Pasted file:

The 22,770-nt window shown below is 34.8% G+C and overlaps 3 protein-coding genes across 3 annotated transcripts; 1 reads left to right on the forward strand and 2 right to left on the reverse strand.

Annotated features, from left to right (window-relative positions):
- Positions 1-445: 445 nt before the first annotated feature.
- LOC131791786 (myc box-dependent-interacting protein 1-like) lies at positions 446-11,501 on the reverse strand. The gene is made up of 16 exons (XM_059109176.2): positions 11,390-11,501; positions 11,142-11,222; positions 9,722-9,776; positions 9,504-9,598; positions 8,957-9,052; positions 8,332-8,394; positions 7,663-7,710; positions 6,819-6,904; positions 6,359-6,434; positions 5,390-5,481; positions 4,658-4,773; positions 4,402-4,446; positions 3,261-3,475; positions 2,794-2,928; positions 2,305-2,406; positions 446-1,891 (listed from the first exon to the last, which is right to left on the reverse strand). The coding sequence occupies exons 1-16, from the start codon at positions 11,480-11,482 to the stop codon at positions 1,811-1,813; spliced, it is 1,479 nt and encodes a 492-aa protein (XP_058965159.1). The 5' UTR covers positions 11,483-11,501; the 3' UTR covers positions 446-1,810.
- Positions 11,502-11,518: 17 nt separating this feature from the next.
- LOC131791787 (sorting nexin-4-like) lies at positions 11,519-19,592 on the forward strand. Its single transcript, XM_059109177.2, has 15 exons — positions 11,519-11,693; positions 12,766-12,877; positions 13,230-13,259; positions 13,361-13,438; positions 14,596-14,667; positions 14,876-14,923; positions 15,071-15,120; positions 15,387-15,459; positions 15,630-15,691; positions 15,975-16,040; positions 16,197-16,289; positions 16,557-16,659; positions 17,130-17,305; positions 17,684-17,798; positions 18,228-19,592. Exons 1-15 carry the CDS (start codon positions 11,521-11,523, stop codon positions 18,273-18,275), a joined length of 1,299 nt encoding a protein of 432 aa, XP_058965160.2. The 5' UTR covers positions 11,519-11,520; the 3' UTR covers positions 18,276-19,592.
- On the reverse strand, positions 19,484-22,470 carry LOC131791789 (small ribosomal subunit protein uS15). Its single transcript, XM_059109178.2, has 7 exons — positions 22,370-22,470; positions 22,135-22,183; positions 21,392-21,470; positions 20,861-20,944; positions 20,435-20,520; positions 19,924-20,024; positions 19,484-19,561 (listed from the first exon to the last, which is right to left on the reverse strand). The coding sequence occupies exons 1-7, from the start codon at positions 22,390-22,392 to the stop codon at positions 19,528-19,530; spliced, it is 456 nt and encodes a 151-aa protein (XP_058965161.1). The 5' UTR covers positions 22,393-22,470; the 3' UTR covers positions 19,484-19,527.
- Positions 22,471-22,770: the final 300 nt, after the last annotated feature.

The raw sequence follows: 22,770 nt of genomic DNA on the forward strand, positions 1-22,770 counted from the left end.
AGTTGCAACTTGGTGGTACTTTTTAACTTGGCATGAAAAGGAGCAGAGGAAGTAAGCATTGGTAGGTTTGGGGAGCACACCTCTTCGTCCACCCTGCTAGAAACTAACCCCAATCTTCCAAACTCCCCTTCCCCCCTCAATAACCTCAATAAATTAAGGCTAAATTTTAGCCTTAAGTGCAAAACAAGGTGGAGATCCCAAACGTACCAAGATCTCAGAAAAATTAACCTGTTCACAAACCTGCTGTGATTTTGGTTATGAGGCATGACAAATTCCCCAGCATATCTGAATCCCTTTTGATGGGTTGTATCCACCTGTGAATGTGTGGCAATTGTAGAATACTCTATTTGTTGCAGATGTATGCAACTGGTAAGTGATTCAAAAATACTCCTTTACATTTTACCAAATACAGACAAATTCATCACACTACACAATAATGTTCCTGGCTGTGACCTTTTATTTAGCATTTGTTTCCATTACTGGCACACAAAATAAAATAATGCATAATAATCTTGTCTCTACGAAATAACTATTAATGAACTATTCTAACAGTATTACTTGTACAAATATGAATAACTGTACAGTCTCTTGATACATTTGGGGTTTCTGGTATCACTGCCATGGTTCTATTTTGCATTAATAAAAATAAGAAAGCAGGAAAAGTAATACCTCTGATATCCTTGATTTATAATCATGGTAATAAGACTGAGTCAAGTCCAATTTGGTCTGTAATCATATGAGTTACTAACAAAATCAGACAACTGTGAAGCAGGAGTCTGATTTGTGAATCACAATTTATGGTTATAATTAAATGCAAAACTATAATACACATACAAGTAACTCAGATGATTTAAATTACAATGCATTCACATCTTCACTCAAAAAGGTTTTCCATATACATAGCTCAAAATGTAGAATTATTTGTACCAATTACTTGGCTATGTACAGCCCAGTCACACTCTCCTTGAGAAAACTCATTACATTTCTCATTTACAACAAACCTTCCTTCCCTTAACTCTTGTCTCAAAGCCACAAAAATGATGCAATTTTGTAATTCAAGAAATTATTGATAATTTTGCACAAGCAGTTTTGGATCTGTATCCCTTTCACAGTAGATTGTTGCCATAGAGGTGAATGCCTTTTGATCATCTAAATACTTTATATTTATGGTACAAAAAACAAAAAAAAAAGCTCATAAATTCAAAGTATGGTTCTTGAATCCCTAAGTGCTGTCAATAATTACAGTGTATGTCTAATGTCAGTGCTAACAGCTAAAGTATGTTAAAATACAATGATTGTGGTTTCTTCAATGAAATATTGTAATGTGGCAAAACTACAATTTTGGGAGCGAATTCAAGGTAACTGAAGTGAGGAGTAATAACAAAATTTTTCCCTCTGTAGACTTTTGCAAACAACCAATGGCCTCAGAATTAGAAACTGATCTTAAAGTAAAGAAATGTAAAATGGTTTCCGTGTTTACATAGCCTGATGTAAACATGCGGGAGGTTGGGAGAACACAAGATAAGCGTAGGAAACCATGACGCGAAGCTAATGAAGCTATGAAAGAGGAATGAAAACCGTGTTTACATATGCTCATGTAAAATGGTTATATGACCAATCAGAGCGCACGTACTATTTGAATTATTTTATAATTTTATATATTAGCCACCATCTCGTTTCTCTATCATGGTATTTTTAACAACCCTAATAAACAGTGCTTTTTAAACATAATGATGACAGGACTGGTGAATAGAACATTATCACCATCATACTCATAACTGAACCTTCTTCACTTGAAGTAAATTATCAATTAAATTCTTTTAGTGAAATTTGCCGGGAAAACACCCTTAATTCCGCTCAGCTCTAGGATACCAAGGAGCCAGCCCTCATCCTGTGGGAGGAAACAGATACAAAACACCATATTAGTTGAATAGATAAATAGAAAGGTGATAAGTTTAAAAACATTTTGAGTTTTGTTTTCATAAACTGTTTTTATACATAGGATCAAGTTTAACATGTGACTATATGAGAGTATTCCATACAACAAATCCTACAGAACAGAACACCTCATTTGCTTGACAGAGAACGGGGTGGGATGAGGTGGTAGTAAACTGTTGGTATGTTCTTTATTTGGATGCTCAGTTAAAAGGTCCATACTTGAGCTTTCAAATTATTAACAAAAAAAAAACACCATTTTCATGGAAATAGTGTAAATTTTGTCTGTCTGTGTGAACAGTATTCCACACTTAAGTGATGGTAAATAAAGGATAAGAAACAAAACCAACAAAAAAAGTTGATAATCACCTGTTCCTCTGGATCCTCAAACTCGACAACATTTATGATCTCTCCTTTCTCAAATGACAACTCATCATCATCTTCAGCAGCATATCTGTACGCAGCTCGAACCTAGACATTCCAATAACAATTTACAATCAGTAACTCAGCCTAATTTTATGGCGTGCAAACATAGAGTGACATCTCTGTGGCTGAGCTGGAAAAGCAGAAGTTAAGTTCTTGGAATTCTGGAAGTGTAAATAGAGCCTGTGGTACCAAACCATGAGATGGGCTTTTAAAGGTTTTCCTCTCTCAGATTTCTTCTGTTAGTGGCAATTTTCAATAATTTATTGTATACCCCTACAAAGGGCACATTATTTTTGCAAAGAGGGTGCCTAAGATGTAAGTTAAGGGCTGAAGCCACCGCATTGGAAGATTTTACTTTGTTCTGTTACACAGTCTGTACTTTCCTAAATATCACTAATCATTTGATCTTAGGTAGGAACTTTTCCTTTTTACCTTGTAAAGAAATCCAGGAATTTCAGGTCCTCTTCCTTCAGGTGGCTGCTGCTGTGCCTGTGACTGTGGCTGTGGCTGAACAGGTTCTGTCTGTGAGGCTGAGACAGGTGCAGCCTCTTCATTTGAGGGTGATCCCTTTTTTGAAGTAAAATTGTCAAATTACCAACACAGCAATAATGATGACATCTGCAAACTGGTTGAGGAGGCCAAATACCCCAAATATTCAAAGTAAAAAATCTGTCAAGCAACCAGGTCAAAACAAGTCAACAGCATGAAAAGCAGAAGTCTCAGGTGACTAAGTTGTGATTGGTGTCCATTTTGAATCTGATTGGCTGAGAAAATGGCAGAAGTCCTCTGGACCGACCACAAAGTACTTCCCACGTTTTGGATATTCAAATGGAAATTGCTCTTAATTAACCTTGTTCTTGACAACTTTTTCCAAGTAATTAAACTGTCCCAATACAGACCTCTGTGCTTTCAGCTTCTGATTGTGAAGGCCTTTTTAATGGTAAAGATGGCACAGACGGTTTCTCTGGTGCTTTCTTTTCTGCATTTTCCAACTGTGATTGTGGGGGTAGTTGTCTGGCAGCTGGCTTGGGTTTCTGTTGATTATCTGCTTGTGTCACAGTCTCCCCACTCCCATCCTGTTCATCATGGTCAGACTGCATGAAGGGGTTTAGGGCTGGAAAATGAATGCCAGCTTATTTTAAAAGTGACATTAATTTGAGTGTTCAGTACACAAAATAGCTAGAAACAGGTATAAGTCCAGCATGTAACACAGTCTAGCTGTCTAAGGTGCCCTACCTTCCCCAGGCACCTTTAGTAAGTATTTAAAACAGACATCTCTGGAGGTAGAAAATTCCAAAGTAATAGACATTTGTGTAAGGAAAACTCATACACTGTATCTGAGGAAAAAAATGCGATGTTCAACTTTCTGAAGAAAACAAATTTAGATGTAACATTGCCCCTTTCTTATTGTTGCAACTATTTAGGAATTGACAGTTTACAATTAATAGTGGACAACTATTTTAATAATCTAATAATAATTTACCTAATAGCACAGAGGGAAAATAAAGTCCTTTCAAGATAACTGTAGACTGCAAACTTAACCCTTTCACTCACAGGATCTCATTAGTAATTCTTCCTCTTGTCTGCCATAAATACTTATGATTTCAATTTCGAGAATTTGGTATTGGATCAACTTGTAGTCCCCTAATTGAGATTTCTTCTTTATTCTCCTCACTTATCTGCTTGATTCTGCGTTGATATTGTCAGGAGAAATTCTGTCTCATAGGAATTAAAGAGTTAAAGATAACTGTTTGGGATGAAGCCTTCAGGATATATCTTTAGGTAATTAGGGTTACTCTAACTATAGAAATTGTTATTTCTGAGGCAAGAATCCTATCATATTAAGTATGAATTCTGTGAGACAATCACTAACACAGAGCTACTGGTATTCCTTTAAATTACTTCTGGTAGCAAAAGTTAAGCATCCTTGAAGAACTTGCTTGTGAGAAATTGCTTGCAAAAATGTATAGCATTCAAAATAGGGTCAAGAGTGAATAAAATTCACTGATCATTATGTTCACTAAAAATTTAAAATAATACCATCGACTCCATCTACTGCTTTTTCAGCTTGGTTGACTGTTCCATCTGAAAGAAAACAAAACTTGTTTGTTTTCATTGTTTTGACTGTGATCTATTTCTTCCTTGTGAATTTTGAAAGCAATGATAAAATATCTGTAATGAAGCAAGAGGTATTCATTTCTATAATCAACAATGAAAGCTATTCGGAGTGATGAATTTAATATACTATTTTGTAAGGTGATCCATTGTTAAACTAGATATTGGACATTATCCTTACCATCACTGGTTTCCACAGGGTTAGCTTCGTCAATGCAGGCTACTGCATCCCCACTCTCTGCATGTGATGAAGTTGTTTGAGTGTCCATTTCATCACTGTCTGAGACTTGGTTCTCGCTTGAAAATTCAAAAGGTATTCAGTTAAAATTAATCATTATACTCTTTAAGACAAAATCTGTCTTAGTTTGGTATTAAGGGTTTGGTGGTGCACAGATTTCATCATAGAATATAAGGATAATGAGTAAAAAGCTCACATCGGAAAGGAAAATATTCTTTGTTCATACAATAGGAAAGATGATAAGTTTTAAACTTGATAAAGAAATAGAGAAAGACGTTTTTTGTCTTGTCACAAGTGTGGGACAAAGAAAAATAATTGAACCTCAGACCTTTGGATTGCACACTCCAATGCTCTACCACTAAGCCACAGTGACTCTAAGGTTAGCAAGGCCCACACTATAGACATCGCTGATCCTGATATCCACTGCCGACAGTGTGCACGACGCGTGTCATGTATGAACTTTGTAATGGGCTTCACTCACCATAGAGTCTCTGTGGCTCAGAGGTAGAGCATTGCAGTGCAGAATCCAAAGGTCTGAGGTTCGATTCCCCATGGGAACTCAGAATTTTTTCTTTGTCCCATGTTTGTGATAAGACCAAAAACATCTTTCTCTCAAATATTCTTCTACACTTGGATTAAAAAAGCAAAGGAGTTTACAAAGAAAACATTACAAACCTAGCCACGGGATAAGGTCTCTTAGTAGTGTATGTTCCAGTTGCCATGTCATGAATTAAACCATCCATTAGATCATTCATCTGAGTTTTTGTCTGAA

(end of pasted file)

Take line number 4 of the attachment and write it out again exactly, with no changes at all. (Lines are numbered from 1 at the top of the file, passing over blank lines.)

- LOC131791786 (myc box-dependent-interacting protein 1-like) lies at positions 446-11,501 on the reverse strand. The gene is made up of 16 exons (XM_059109176.2): positions 11,390-11,501; positions 11,142-11,222; positions 9,722-9,776; positions 9,504-9,598; positions 8,957-9,052; positions 8,332-8,394; positions 7,663-7,710; positions 6,819-6,904; positions 6,359-6,434; positions 5,390-5,481; positions 4,658-4,773; positions 4,402-4,446; positions 3,261-3,475; positions 2,794-2,928; positions 2,305-2,406; positions 446-1,891 (listed from the first exon to the last, which is right to left on the reverse strand). The coding sequence occupies exons 1-16, from the start codon at positions 11,480-11,482 to the stop codon at positions 1,811-1,813; spliced, it is 1,479 nt and encodes a 492-aa protein (XP_058965159.1). The 5' UTR covers positions 11,483-11,501; the 3' UTR covers positions 446-1,810.